Hawaii again postpones reopening because of coronavirus

The Four Percent



Hawaii’s summer vacation season never took off. The state struggled to keep the number of coronavirus cases under control by imposing strict two-week quarantine rules for visitors and locals. What does the winter holiday season look like?

“Will the state even be open [for Christmas]?” said Marc Bromley, general manager of Four Seasons Maui in Wailea. “That’s the million-dollar question.”

Last week, Gov. David Ige postponed lifting entry rules until Oct. 1 at the earliest. The governor plans to replace the 14-day quarantine with COVID-19 testing for people entering the state. Initially, he was going to roll out the plan in August, and then September. The reopening kept getting pushed back as the number of cases increased.

If Hawaii does reopen in time for Thanksgiving or Christmas, you can expect things to be different, said Dylan Ching, vice-president of the parent company for Duke’s Waikiki and other restaurants.

And he has this to say to travelers: “If they’ve come before, they’ll see a different landscape,” he said. “I think the reality is a lot of places will end up closing for good. … There will be less options for people when they get here.”

Ching estimated that 30% of eateries in the Waikiki area will shut for good in the coming months. He blames not only COVID-19 but also an oversaturation of places to dine.

Regarding the holidays, the Four Seasons’ Bromley said his best guess is that his resort and others will be welcoming guests for Thanksgiving and Christmas — and won’t scrimp on service. The resort plans to offer all their usual amenities, plus some new ones, such as 24/7 on-site medical care and a virtual classroom for children. “Service doesn’t have to take a backseat to safety,” he said.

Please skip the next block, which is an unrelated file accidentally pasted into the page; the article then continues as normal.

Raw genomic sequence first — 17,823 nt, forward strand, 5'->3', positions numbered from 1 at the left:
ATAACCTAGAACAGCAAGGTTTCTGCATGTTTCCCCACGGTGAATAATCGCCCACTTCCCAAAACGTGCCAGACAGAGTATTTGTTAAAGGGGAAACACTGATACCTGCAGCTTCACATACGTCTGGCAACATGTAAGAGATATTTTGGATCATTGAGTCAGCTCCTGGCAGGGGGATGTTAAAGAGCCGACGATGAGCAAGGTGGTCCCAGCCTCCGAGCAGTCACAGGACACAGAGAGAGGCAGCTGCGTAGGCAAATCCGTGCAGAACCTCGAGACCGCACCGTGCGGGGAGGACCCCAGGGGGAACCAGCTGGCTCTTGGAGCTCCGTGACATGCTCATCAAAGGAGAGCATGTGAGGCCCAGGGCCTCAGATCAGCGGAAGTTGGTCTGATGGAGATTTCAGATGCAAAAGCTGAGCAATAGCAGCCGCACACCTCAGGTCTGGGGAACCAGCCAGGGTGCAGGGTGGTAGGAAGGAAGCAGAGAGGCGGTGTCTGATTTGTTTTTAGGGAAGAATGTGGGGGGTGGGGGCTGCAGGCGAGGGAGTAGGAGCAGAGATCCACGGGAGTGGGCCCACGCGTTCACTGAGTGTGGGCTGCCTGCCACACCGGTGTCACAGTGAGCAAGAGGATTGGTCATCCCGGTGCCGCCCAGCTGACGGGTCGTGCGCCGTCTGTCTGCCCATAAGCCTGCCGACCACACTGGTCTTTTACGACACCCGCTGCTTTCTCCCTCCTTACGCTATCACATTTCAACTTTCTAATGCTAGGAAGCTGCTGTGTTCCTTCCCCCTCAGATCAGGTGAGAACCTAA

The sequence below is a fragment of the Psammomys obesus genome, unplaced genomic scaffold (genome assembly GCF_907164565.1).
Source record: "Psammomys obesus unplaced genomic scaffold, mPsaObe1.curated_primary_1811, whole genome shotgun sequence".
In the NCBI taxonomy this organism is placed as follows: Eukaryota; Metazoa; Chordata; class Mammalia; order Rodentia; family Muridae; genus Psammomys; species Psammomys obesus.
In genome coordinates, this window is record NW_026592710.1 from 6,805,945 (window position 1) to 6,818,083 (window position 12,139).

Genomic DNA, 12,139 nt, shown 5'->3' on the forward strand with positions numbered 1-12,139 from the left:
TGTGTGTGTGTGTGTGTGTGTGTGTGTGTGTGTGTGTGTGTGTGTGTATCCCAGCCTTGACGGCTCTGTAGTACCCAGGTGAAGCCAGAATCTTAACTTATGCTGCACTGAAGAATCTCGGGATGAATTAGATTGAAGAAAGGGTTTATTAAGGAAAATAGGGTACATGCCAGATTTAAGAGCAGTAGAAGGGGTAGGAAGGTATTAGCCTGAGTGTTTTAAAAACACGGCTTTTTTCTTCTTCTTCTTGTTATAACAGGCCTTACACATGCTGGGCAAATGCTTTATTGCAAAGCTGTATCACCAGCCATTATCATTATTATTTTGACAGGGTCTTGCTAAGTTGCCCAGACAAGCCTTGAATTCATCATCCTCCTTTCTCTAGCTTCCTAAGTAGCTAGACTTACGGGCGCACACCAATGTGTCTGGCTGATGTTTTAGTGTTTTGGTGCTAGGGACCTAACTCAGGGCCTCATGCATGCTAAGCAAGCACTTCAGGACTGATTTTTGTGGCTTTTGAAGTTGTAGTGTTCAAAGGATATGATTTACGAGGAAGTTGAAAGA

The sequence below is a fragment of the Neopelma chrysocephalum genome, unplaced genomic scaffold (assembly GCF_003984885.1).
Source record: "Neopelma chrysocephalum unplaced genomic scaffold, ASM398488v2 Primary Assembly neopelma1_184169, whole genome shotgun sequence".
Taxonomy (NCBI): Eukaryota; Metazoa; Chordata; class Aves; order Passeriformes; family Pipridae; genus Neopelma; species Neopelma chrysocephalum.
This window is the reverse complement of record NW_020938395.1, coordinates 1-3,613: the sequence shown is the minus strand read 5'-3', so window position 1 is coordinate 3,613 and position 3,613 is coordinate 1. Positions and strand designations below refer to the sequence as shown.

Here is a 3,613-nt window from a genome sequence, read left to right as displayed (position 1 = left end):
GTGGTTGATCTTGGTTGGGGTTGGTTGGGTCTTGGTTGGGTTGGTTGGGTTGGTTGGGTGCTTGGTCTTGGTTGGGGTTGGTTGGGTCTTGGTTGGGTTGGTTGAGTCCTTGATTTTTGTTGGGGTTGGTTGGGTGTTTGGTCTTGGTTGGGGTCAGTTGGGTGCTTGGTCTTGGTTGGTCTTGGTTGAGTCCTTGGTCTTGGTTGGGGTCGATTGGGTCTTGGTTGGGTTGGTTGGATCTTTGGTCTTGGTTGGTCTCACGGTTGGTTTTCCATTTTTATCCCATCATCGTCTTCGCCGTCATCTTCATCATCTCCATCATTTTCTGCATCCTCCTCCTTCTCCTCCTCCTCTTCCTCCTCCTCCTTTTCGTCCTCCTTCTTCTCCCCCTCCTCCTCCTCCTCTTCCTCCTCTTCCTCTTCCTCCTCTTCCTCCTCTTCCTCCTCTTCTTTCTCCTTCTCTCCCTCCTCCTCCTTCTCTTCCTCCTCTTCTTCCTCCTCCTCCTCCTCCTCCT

Mufi Hannemann, president of the Hawaii Tourism & Lodging Assn., an organization representing 800 hotels and related businesses, says winter visitors will have a less crowded island experience, one different from other years. “We’ll try our best to give you that quality spirit of aloha that we’ve always been known for,” he said. “Don’t take us off your list yet.”

Most of Hawaii’s COVID-19 reported cases are on the island of Oahu, where Honolulu is located. With that in mind, John White, director of sales and marketing at Maui’s Kaanapali Beach Hotel, suggests some travelers may feel more comfortable going to lesser-visited islands with fewer cases.

Billed as “Hawaii’s most Hawaiian hotel,” the resort promises cultural activities will be ready to go when state officials allow hotels to reopen. White is eager to show off the $65-million renovation. Work on the hotel continued through the pandemic.

‘We are not anticipating high occupancies once Hawaii does reopen,” White said. “[Guests] will have more open beaches.”

Once the state eases quarantine restrictions, travelers will need to provide proof of a negative test for COVID-19 taken within 72 hours of departure. State health officials have yet to address how people will be able to provide test results within three days when it often takes much longer.

“The testing will be a hurdle,” Ching said. Before the pandemic, Duke’s Waikiki typically received about 85% of its business from tourists. The restaurant currently is taking in about one-fourth of the money it made prior to the pandemic.”

Interest in travel to Hawaii may be growing.

Research collected for the L.A. Times by online travel retailer Skyscanner showed that searches for travel to Honolulu grew by nearly 50% earlier this month. For actual bookings, Honolulu is the ninth most-popular destination in the U.S for November. It climbs to fifth for December.



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